When Joe Dumars canned Michael Curry, he gave himself an unofficial deadline of a week to settle on a new coach. Well, today's the day, and as this post goes to press, there's still a vacancy at the end of the bench. Doug Collins backed out, Avery Johnson seems to want too much money and Tom Thibodeau and John Kuester, despite a combined 36 years on NBA sidelines as assistants, are naively regarded by the ticket-buying public as "inexperienced."
So what's a guy to do? If you're Chris McCosky, it's Dave Cowens time:
This is a Hall-of-Fame player who has had two stints as a head coach, one a success in Charlotte, the other a mess in Golden State.
This is a man who has paid his dues, a man who has learned more from his mistakes and from the mistakes of the other coaches he's worked for than he probably has from his successes. He's more ready to coach now, in terms of knowledge, energy and temperament, than he ever was.
Plus, he's intimately familiar with the players on this team and the structure of the organization having been here for two seasons.
[...] His opinions and suggestions last season were sought by many of the players last season, especially Rasheed Wallace and Antonio McDyess, even if they weren't often solicited by Curry.
I believe Curry could have saved himself some grief if he had allowed Cowens to have more input.
Technically Cowens has three stints as an NBA head coach -- he was a player coach with the Celtics back when such things still existed in 1978-79. And, if you really want to split hairs, he also guided the WNBA's Chicago Sky to a 5-29 record during the franchise's expansion season in 2006.
In any case, if Curry was shutting Cowens out last year, it may help explain why Cowens was reassigned from Curry's staff to a front office position the week before Curry was fired. With Curry out of the picture, perhaps Cowens might return to the bench.
But as a head coach? I'm not sure he has a fresh enough voice to invigorate the roster (or the fans), no matter how much the veterans respected him last year. The past three years have been three of the most disappointing years in Pistons history, and Cowens has had a first-hand look from the bench the entire time. Whether it's fair or not, there's something to be said from simply starting fresh.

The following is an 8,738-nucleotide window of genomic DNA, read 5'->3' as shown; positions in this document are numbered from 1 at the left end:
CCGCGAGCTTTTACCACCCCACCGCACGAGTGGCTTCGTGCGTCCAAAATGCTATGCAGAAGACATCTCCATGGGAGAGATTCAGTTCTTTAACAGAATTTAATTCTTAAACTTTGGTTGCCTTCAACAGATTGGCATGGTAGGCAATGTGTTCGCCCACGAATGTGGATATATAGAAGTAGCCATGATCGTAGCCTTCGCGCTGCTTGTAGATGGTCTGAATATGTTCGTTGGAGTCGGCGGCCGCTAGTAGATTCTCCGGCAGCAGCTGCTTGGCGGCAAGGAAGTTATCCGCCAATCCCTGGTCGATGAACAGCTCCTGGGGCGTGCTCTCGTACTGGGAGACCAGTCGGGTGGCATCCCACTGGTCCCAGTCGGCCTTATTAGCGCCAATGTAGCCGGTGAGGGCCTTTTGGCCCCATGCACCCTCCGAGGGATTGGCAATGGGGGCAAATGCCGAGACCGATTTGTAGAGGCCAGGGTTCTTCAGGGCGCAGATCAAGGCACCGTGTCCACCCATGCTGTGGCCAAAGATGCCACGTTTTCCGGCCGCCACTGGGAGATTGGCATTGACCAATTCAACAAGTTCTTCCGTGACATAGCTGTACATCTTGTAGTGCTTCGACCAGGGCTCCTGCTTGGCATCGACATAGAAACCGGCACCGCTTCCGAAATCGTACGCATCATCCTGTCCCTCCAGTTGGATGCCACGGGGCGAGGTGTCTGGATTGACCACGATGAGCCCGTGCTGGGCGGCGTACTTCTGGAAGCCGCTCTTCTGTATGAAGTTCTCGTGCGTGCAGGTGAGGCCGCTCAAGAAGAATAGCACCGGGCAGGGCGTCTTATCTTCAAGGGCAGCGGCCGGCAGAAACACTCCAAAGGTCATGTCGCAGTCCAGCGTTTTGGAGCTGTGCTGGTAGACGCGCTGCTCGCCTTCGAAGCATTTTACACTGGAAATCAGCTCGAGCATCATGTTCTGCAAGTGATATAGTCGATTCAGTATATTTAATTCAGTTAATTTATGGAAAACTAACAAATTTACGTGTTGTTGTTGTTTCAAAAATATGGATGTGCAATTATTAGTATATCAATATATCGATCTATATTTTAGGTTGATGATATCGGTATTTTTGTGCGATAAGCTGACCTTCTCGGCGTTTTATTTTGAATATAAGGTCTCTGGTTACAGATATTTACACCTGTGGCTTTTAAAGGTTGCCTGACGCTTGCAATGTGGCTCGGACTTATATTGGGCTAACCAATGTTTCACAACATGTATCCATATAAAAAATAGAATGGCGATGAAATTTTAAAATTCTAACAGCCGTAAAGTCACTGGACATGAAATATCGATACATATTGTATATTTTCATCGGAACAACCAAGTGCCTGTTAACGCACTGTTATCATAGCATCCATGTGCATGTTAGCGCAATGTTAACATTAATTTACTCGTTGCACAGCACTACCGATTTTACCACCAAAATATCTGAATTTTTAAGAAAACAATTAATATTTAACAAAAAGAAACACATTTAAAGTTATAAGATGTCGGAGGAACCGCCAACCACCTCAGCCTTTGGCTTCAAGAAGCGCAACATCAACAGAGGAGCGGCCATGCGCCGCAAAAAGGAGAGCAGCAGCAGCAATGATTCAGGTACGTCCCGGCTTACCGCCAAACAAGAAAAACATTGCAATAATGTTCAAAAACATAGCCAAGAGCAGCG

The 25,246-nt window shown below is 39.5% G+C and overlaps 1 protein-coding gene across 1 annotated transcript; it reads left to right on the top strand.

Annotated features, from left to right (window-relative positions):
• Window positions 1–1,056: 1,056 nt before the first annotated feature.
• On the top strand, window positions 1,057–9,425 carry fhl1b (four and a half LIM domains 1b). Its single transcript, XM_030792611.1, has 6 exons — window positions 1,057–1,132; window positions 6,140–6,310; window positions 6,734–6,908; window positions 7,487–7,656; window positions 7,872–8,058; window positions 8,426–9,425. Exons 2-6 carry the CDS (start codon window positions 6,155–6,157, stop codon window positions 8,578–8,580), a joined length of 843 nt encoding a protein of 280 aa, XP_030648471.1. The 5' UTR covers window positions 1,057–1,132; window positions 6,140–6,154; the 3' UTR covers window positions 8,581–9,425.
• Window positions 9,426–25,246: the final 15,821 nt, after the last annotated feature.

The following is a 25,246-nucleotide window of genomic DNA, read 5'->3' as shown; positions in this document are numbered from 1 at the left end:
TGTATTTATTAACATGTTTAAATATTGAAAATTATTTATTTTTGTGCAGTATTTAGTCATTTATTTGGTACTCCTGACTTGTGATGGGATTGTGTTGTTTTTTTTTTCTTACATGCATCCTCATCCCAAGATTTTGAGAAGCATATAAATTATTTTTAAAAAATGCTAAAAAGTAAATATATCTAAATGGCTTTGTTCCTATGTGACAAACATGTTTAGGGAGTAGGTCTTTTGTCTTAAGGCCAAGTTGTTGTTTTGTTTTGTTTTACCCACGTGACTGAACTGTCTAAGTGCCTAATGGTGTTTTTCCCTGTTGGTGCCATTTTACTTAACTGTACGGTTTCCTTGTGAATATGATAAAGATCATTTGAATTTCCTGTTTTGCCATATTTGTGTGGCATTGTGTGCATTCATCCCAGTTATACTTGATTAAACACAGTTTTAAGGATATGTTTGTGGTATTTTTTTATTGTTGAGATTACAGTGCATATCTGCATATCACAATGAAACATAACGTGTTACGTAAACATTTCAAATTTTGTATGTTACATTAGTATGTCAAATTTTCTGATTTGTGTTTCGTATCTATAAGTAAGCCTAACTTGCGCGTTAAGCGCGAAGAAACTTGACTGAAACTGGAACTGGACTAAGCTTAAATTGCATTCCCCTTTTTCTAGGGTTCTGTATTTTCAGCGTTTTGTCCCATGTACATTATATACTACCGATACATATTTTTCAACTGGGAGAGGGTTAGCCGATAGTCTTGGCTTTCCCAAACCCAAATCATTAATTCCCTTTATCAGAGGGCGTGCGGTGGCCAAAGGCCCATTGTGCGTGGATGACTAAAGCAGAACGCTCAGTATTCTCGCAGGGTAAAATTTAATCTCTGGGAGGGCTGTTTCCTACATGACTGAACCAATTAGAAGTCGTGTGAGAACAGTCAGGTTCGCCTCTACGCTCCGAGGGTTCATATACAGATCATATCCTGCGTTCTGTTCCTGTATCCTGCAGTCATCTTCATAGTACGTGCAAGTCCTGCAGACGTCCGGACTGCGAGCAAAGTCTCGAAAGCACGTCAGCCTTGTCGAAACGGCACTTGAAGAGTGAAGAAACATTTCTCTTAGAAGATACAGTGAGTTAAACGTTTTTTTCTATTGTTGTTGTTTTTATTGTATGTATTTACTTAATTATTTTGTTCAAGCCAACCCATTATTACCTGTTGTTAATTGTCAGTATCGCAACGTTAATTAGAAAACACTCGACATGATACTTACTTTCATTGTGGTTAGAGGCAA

I'm not sure that means Avery Johnson, the presumed favorite, is a better alternative. Despite a pair of 60-win seasons with the Mavericks, Johnson has only four years of coaching experience at any level, and it showed in the way he managed game-plans and tried to rule the locker room with an iron fist when the going got rough.
Maybe those episodes have helped him mature as a head coach, but that's as much of a gamble as rolling the dice on a guy like Thibodeau or Kuester, who have spent decades upon decades coaching on the collegiate and professional level -- especially when you consider these next few years for the Pistons will be as much about teaching and developing as actually contending.
There are no sure things in this process (well, short of coaxing Jeff Van Gundy away from the broadcaster's booth or dipping Hubie Brown into the fountain of youth), and crossing viable candidates who happen to lack NBA head coaching experience off the list simply because Michael Curry was an abject failure would needlessly compound the mistake of hiring Curry in the first place.
Update: Johnson is officially off the list:
"Where we are right now as a team is kind of like where we were at the start of the Rick Carlisle era," Dumars said. "And a $4 to $5 million (a year) coach is not what we need right now. We didn't have one of those until we were close to contending for a championship when we got Larry (Brown)."
Dumars said the coach probably will be either John Kuester, the former Pistons assistant now with the Cavaliers, or Tom Thibodeau, a Celtics assistant